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Rooftop Solar Safety
Hawaiian Electric is committed to providing our customers with safe reliable service. With the growing number of rooftop solar systems, here are some tips to keep safety first (PDF).
Rooftop Solar Safety
- Do not touch solar panels and components. Assume they are energized. solar panels typically generate electricity directly from sunlight. However, panels may generate electricity while exposed to other sources, such as moonlight, fire, movie theatrical lighting.
- In the event of an emergency or fire: 1) Inform the 911 Operator that there are solar panels on the roof and whether they are solar water heating or PV; 2) Notify the first responders upon arrival that there are solar panels present and point out where the A/C disconnect switch is. This information is helpful for the first responders’ safety as well as for protection of your home and system;
- If you have battery storage for your rooftop solar system, be sure to have proper signage visible to alert the existence of a rooftop solar battery near the main switch breaker.
- Lithium-ion (Li-Ion) batteries, which are commonly found in energy storage systems, provide high energy density. They are more sensitive to physical stress than alkaline batteries and need to be treated with more care. Precautions are necessary to avoid fires, which may be caused by overheating, over charging, electrical shorting, etc. Be sure to read the manufacturer’s instructions on how to care for your batteries.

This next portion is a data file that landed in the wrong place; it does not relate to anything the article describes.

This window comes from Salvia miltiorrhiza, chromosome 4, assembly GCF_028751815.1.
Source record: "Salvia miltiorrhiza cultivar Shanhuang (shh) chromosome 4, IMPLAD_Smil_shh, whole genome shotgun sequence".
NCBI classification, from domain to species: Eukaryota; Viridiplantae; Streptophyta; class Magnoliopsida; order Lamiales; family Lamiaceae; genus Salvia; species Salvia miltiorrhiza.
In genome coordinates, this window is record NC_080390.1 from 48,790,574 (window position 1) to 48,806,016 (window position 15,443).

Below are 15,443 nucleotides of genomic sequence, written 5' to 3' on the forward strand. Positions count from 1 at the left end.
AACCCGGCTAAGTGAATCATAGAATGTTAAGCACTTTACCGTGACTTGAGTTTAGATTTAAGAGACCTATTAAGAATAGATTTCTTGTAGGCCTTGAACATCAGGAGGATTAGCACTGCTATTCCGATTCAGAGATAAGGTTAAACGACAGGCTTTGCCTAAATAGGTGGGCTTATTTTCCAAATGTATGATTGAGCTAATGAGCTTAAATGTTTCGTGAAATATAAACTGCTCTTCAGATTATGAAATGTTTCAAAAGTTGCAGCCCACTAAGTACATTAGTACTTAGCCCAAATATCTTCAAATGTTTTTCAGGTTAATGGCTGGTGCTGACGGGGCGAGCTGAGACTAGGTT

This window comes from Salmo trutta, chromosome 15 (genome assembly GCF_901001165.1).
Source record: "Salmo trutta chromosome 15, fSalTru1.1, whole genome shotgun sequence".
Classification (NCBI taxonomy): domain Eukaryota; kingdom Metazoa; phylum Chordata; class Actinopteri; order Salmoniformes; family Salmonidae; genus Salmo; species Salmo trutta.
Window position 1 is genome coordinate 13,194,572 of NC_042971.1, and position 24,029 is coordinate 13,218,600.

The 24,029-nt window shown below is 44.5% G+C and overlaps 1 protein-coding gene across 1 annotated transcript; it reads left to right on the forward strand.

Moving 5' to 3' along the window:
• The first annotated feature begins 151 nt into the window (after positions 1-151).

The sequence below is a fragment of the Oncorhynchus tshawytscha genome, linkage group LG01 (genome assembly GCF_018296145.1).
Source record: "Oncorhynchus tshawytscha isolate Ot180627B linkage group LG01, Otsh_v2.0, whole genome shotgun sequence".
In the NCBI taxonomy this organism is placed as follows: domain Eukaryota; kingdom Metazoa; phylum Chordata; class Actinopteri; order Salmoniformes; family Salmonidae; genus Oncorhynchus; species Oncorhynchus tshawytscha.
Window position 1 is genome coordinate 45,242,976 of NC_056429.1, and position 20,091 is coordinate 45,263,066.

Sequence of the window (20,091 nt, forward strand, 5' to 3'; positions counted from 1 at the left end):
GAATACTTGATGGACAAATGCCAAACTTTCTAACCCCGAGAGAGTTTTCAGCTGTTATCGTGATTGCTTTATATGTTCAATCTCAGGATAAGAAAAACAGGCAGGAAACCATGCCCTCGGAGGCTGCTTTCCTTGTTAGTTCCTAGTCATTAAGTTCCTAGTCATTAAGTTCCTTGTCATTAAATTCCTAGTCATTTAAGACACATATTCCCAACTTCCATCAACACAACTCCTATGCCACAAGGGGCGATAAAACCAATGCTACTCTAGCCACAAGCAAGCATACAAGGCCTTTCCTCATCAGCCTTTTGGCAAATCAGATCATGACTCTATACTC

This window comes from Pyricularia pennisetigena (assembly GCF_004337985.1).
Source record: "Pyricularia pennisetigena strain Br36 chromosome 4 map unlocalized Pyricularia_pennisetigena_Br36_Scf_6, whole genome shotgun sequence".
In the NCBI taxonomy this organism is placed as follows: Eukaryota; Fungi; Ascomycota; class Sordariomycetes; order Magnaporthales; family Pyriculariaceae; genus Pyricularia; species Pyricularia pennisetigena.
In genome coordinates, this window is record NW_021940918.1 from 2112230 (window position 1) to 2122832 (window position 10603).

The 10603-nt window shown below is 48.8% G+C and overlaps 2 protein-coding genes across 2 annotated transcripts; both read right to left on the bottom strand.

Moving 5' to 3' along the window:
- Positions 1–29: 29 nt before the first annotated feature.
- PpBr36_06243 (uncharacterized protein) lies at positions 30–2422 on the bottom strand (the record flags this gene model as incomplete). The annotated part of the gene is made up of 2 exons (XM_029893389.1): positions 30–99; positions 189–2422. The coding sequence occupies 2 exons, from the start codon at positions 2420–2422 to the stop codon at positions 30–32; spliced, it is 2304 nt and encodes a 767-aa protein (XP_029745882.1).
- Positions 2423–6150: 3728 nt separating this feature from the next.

More Rooftop Solar Safety Tips
- In the event of a fire for rooftop solar systems with batteries or battery storage, do not handle, throw water on it, or inhale any possible fumes that may be emitted as they are flammable and toxic.
- Maintain your rooftop solar panels by having them inspected regularly to ensure that panels are clean, working efficiently, securely mounted and free of debris. Contact your solar contractor for advice on keeping your rooftop solar system properly maintained and in good condition.
- In the event your rooftop solar system is damaged in a storm or torn from your roof, do not touch a downed solar panel. For any issues related to damaged panels, contact your solar contractor and insurance company.
- For proper disposal of damaged panels, contact your solar contractor.
- Contact your solar contractor to keep informed about the latest technology to meet current safety standards.
These safety tips have been provided to you as a joint partnership from Hawaiian Electric and the Honolulu Fire Department.